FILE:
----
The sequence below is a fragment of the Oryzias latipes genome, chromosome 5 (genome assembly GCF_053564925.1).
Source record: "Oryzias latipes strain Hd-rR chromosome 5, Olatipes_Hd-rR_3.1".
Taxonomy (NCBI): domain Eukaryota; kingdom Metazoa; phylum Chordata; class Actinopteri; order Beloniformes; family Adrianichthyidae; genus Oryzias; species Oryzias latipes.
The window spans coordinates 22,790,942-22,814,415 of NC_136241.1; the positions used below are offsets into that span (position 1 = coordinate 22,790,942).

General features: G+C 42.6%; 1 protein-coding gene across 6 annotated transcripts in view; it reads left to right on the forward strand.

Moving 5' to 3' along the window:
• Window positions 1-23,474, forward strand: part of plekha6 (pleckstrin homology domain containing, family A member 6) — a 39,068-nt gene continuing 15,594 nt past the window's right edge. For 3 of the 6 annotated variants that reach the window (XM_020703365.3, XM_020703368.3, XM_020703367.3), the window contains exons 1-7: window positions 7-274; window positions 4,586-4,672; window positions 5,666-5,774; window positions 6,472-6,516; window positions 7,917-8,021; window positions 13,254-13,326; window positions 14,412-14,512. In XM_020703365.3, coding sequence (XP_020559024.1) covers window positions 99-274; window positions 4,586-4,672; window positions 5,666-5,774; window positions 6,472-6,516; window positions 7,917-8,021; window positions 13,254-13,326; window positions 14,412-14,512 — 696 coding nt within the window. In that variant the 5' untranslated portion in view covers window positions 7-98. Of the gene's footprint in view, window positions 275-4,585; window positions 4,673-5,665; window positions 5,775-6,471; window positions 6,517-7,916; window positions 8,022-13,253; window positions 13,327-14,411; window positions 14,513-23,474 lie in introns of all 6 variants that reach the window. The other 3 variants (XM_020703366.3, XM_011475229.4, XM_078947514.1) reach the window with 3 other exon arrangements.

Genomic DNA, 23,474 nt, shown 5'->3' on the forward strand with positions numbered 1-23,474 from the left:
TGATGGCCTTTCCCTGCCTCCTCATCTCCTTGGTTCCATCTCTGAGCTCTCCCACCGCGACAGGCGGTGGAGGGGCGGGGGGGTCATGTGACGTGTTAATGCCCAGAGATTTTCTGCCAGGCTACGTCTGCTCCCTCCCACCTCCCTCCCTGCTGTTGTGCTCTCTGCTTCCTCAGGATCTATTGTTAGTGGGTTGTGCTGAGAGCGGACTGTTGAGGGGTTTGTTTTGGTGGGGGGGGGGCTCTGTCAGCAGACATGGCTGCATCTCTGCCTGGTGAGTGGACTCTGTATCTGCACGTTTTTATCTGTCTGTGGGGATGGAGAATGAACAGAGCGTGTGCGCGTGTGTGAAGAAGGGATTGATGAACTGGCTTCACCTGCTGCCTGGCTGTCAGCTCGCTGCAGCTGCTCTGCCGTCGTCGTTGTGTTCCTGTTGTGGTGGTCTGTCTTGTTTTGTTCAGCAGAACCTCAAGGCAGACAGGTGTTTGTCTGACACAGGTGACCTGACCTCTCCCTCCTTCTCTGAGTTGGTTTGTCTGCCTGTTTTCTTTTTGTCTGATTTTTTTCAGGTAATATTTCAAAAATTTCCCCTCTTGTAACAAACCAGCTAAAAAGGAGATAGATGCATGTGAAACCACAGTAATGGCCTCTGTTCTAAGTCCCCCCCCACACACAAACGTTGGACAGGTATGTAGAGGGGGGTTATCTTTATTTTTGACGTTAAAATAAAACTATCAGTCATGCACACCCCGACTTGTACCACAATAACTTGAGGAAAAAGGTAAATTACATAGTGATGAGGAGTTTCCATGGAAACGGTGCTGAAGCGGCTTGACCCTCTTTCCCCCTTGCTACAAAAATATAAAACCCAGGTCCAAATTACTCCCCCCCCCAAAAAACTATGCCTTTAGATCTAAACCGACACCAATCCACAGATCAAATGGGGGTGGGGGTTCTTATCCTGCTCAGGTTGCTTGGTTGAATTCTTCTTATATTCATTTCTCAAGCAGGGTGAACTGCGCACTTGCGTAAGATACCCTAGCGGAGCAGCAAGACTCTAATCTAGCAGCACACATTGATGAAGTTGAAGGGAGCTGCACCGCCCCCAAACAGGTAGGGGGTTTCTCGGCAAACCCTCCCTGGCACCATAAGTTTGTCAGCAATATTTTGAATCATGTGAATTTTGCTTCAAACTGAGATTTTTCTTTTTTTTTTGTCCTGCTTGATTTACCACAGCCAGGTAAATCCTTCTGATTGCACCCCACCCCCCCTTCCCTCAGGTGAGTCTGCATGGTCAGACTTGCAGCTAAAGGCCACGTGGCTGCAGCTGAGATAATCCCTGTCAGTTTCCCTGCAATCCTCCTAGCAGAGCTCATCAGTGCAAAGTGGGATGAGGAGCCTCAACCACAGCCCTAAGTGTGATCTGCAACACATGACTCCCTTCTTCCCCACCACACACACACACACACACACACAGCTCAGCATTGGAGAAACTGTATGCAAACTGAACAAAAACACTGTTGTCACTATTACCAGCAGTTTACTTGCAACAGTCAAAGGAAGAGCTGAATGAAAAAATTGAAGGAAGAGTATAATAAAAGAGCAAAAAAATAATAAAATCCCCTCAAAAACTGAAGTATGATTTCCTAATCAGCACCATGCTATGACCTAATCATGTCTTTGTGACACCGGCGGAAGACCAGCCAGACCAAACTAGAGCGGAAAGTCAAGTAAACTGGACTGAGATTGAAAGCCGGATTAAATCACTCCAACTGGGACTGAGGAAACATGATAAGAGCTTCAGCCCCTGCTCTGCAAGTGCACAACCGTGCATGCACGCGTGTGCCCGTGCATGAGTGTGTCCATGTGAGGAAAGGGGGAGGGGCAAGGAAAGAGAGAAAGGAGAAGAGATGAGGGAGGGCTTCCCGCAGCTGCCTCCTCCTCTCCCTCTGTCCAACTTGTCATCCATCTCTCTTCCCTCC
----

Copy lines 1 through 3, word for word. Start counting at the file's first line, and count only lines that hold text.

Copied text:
The sequence below is a fragment of the Oryzias latipes genome, chromosome 5 (genome assembly GCF_053564925.1).
Source record: "Oryzias latipes strain Hd-rR chromosome 5, Olatipes_Hd-rR_3.1".
Taxonomy (NCBI): domain Eukaryota; kingdom Metazoa; phylum Chordata; class Actinopteri; order Beloniformes; family Adrianichthyidae; genus Oryzias; species Oryzias latipes.